Services not limited to the above mentioned
3 Easy Steps
Speak with an attorney to help you choose the proper service
Answer a few simple questions
Receive your finished work and continue operating
A great way to keep your best employees
Can require an employee to give a long lead time should they decide to leave
Contracts can offer retention bonuses or ask for a forfeiture of future bonuses if an employee leaves before a specific date
Contracts can be used to prevent employees from revealing confidential information, soliciting customers or working for a competitor.
Contracts can restrict your ability to terminate an employee
If needs for your business change, you will need to renegotiate the employment contract
Contracts require that you act with a “covenant of good faith and fair dealing.”
Contracts can restrict an employee’s ability to earn a living after leaving a company. This will be looked upon negatively by the courts
What is included in an Employment Agreement?*
- The terms of employment such as a period of time, duration of project, salary, etc.
- Benefits such as health, dental, life insurance, disability insurance, retirement accounts, etc.
- Responsibilities of the employee
- Reasons and grounds for termination
- Vacation and sick day policies
- Nondisclosure agreements (regarding trade secrets or client lists)
- Covenants not to compete (regarding employee opportunities)
- Ownership agreements (regarding materials produced by employee during employment)
- Assignment clauses (regarding patents, copyrights, trademarks acquired during employment)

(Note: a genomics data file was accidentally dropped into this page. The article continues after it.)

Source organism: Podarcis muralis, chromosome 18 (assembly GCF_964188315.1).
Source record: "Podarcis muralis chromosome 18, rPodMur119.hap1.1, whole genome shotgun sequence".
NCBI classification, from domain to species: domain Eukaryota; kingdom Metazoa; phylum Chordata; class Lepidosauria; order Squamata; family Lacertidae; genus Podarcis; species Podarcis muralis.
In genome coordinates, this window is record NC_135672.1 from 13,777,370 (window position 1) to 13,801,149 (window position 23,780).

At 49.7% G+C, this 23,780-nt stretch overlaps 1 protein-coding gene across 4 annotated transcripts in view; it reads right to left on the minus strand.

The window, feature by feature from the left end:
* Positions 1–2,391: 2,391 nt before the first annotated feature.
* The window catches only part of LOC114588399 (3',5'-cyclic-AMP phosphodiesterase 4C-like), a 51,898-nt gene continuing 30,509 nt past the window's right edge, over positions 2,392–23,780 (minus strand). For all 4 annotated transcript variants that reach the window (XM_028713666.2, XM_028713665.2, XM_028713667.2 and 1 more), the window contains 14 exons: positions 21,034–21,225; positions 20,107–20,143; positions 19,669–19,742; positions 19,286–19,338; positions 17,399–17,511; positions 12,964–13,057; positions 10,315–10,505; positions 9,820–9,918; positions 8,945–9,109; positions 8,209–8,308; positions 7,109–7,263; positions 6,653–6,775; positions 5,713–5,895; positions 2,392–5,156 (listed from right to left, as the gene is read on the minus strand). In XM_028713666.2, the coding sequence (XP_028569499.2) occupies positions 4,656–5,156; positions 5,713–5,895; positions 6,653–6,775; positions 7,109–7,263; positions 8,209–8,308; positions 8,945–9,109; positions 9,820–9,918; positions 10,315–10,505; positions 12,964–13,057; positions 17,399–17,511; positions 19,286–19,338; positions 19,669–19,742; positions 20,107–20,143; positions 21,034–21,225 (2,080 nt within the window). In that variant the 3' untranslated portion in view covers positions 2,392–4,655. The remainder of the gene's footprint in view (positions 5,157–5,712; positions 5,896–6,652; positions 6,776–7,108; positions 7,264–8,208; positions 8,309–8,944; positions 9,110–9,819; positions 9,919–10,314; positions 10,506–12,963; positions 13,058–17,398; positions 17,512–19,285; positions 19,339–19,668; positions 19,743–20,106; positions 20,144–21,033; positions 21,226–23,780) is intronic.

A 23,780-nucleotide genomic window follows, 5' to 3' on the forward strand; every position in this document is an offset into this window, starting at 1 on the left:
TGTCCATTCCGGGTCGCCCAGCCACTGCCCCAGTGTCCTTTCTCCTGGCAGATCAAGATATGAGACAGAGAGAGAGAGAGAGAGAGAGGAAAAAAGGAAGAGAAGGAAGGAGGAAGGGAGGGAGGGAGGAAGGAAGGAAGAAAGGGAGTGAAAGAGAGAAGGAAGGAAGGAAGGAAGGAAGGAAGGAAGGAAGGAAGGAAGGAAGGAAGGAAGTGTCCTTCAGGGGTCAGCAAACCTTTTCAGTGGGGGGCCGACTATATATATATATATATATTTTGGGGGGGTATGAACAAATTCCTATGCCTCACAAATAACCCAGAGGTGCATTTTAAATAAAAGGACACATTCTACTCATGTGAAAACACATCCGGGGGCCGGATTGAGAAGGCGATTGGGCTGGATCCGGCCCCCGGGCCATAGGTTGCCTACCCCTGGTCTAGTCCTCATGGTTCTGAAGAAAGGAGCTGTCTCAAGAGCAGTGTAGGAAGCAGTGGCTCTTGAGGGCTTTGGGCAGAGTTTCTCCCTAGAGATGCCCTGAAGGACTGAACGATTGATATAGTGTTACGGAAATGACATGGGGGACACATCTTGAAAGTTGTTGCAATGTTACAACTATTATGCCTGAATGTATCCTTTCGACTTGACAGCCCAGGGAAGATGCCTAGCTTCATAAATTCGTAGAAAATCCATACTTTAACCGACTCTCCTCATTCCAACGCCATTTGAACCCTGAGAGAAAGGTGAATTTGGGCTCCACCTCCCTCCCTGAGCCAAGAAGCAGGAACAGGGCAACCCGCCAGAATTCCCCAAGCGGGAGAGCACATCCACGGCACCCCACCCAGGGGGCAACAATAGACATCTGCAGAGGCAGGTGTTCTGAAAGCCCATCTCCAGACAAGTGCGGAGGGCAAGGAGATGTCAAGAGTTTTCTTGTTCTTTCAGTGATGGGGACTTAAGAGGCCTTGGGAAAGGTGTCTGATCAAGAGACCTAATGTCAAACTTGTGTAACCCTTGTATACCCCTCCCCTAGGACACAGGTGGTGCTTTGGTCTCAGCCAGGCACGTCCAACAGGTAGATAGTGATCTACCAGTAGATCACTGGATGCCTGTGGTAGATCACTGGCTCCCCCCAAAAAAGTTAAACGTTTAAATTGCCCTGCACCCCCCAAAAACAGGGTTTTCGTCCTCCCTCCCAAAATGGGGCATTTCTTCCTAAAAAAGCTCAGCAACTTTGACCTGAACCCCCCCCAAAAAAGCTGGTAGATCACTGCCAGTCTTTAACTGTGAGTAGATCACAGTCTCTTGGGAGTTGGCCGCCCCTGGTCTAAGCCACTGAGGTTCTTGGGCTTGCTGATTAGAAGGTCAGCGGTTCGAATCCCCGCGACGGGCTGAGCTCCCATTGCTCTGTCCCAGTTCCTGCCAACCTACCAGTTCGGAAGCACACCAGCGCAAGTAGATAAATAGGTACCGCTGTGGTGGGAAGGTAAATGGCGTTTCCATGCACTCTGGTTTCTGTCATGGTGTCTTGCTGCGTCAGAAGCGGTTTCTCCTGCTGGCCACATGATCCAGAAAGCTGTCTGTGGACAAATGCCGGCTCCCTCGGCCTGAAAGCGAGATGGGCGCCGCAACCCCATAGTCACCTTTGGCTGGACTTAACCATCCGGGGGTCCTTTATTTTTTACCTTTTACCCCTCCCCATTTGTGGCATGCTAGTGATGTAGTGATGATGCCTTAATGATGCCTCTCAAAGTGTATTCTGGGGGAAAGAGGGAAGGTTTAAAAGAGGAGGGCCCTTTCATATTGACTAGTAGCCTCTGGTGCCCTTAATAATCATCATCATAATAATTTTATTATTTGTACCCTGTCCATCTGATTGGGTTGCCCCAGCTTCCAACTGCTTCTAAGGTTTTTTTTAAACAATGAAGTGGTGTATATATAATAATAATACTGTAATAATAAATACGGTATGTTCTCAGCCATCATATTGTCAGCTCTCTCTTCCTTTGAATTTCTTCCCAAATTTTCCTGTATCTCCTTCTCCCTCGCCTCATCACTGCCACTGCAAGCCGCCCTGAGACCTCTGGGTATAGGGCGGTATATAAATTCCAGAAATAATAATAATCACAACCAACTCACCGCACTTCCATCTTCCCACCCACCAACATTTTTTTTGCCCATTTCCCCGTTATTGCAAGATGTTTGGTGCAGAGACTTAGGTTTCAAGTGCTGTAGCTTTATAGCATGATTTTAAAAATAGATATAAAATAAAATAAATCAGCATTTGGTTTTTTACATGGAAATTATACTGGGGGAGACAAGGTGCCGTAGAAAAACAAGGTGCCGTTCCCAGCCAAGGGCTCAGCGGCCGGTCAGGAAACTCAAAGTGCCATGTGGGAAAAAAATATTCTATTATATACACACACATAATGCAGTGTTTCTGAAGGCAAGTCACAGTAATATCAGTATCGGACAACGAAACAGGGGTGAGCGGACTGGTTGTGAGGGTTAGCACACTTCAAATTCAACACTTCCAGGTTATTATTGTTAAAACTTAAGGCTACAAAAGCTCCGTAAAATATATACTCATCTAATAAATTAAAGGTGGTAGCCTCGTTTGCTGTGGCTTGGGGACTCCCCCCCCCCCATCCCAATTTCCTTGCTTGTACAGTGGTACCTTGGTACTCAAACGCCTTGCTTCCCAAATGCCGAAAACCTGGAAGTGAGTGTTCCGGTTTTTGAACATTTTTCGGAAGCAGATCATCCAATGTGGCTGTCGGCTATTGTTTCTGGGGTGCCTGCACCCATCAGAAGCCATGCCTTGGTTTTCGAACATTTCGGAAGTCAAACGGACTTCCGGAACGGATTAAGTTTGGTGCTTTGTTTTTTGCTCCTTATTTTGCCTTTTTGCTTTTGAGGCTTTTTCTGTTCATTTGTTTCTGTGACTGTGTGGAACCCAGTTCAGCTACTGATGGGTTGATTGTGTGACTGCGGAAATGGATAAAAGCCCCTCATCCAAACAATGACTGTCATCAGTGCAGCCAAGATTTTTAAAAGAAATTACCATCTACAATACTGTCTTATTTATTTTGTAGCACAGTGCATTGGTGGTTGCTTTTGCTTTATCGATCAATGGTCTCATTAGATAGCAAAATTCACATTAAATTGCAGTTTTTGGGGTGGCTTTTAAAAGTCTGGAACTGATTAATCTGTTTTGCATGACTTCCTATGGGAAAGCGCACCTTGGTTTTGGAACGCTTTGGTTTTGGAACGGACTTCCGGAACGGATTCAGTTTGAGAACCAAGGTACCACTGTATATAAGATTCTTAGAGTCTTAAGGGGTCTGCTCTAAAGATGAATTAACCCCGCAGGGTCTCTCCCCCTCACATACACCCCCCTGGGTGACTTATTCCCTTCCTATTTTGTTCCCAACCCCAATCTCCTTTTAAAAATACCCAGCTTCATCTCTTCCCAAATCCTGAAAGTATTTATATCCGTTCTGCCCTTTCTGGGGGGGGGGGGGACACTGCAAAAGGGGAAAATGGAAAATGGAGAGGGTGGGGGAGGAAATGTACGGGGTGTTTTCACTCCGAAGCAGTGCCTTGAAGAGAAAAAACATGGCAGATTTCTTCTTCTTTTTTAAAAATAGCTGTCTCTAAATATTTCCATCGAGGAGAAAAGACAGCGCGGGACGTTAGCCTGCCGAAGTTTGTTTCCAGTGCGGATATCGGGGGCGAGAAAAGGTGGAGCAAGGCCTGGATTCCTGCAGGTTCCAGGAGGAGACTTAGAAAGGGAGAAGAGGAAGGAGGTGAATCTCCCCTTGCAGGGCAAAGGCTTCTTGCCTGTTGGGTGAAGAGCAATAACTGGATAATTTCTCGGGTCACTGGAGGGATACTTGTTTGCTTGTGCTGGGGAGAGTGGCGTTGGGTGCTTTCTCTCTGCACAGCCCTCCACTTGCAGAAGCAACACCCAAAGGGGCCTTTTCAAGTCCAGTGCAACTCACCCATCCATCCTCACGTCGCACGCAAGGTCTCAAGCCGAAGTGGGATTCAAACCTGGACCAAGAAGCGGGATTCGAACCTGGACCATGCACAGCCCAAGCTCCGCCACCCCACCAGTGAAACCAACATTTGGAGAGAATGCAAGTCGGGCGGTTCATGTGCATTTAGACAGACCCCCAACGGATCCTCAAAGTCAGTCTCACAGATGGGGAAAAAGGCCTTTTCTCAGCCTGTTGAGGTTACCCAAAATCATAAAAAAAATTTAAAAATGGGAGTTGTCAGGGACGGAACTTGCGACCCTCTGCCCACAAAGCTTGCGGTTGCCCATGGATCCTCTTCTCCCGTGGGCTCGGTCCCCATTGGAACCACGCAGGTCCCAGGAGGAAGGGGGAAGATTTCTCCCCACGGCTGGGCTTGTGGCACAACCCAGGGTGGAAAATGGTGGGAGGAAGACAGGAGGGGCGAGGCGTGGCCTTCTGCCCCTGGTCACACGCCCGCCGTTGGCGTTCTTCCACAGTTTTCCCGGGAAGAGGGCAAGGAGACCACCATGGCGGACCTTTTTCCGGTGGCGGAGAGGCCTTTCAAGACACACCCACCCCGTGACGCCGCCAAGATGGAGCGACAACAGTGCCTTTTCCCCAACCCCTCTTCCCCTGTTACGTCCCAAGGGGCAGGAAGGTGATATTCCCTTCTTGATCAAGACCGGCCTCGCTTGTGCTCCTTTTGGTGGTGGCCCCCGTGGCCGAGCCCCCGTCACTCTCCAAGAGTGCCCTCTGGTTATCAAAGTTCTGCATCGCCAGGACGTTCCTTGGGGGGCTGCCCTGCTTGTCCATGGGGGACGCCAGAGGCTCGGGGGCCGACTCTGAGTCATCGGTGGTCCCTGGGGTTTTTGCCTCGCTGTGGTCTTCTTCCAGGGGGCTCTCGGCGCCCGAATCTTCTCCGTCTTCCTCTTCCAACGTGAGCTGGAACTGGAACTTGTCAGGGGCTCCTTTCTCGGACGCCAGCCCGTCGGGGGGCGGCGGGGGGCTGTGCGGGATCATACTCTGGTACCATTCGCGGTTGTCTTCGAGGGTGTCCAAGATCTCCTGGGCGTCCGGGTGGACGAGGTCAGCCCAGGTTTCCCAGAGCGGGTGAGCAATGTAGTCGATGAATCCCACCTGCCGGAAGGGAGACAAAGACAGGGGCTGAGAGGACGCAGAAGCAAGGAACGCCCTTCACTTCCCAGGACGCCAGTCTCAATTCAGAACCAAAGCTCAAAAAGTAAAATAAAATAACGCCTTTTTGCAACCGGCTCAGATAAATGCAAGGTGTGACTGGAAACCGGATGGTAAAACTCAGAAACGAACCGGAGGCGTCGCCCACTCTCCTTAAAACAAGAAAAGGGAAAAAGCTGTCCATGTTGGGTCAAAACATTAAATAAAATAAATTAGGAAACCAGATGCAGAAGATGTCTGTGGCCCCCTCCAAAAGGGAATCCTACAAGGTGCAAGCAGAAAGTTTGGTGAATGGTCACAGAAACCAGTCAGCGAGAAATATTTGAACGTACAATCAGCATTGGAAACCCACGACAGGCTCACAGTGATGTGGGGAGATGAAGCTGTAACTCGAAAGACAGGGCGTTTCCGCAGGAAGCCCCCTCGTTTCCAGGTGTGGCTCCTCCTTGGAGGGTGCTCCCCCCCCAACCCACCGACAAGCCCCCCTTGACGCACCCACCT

- Dispute resolution clauses such as mediation or arbitration
*Not limited to the above mentioned
Will the lease fit your business?
Commercial leases have fewer consumer protection laws which means you are not subject to most consumer protection laws that govern residential leases. Some examples are no caps on security deposit or rules protecting tenants privacy.
You cannot easily break or change commercial leases. Commercial leases are usually long-term, binding, and a good amount of money is at stake.
The positive side is that there are no standard forms for leases. There is room for negotiation and flexibility. Most business need special features in their space and these terms should always be included in the terms of the agreement. Each commercial lease should be customized to the business owner and landlord.
Important Lease Terms
- Length of the lease (lease term)
- Renewal option
- Rent increases and how they will be calculated
- Whether rent includes insurance, taxes, maintenance, etc.
- Security deposit
- Conditions for security deposit return
- Exact space being rented
- Whether there will be any modification done to the space
- Specifications for signs
- Responsibility for maintenance and repairs (including heating and air conditioning)
- Can the space be assigned or subleased by the tenant
- Whether the space can be expanded
- Dispute resolution (mediation or arbitration)
*Not limited to the above mentioned
The person who proposes the terms of an agreement makes an offer.
The benefit that each party gets or expects to get from the completed contract.
“Meeting of the minds.” Both parties to a contract must intend to be bound by the agreement.
Agreeing to a contract should be clear to both parties.
When do I NEED to have a contract in writing?
- Contracts in consideration of marriage.
- Contracts that cannot be performed within a year. (employment contracts, leases)
- Contracts to transfer land interest. (real estate)
- Contracts for the sale of goods totaling $500 or more.
- Contracts where a party becomes a surety.
- Contracts by the executor of a will to bay debt
The above stated are contracts that NEED to be in writing or you may prevented from bringing a claim in court, unless there is an exception that applies.